Project highlights

  • Microfossil study of Early Jurassic Climates
  • Working as part of international multidisciplinary research team
  • Co-supervised by Industry and GSNI/BGS Staff

Overview

This is a micropalaeontological study (foraminifera, ostracods) of Early Jurassic assemblage response to global climate cyclicity.  Cyclic sedimentation is an expression of climate variability controlled by astronomically-driven processes. The Early Jurassic is a time of diversification and turnover in the palaeontological record, following on from the late Triassic mass-extinction. Pilot studies on Blue Lias Formation cycles (photo below) reveal that microfossil assemblages display marked changes on a centimetric-decimetric scale within these cycles. Detailed understanding of the benthic ecosystem response to these cycles requires (i) relatively expanded sedimentary sequences, (ii) complimentary geochemical records and (iii) relatively abundant and diverse faunal assemblages, all three requirements are met within this project.

Working alongside the ICDP/NERC funded JET project (Early Jurassic Earth System & Timescale) the student will have access to the new JET core from Prees (Cheshire Basin, drilling began in October 2020) through this key interval in earth history. The proposed project will benefit from synergies created by working with this diverse multinational research group while contributing important chronostratigraphic and palaeoenvironmental insights to the JET objectives. The project will also include cores from the Larne Basin, Northern Ireland (Boomer et al., 2020) in collaboration with colleagues at the Geological Survey of Northern Ireland (BGS). Unravelling the faunal response from different basins will also help understand the spatial variability in these processes. High-resolution faunal studies through cycles in the Prees and Irish cores will provide the opportunity to trace benthic ecosystem responses during all stages of these climate cycles. Efforts will be made to establish a better understanding of these assemblages as indicators of bottom water oxygenation and palaeodepth.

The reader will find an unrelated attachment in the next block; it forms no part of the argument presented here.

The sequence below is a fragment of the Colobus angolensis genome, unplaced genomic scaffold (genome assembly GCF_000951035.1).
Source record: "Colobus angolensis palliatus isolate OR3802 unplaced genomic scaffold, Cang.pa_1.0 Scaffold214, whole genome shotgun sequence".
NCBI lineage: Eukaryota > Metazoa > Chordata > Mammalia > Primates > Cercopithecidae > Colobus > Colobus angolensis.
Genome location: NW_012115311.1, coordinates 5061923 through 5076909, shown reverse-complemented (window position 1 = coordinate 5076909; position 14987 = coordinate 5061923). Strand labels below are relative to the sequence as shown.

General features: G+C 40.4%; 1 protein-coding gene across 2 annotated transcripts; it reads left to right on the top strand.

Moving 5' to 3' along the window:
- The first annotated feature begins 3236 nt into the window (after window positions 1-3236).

In collaboration with industry partner (Merlin Energy) the student will also develop an understanding of how these microfossils can be used to establish correlations and sequence stratigraphic frameworks for the Early Jurassic.

Host

University of Birmingham

Theme

  • Organisms and Ecosystems
  • Dynamic Earth

Supervisors

Project investigator

  • Ian Boomer (University of Birmingham)

 

Co-investigators

  • Kirsty Edgar (University of Birmingham)
  • External Supervisors: Phil Copestake (Merlin Energy)
  • Rob Raine (GSNI)

How to apply

Methodology

The project will be based on regular sampling through the Prees core (with higher-resolution at key intervals) and very high-resolution sediment sampling of selected cycles from each site. The Northern Ireland cores already have a well-constrained biostratigraphic and stable-isotope framework while the JET team will undertake a range of geochemical and biostratigraphic tasks on the new Prees core that will compliment the proposed work. Sampling will also take place at outcrops in SW Britain where similar units can be examined laterally to assess within-bed assemblage variability in the microfossil record (ecological patchiness), not possible in the cores due to the limited material available.

Training and skills

Training will be provided in microfossil preparation and analysis techniques, the student will also learn to use SEM facilities at the University of Birmingham. Initial stages will include familiarisation of the key fauna using well-preserved material of the same age and environment that is already available.  In addition to traditional office software, training can be arranged to use industry-standard biostratigraphic management software (Stratabugs).

Partners and collaboration

Merlin Energy Resources Ltd.: Phil Copestake has extensive knowledge of Early Jurassic foraminifera and the distribution of Early Jurassic sediment in NW Europe. He will provide taxonomic advice and support throughout the project.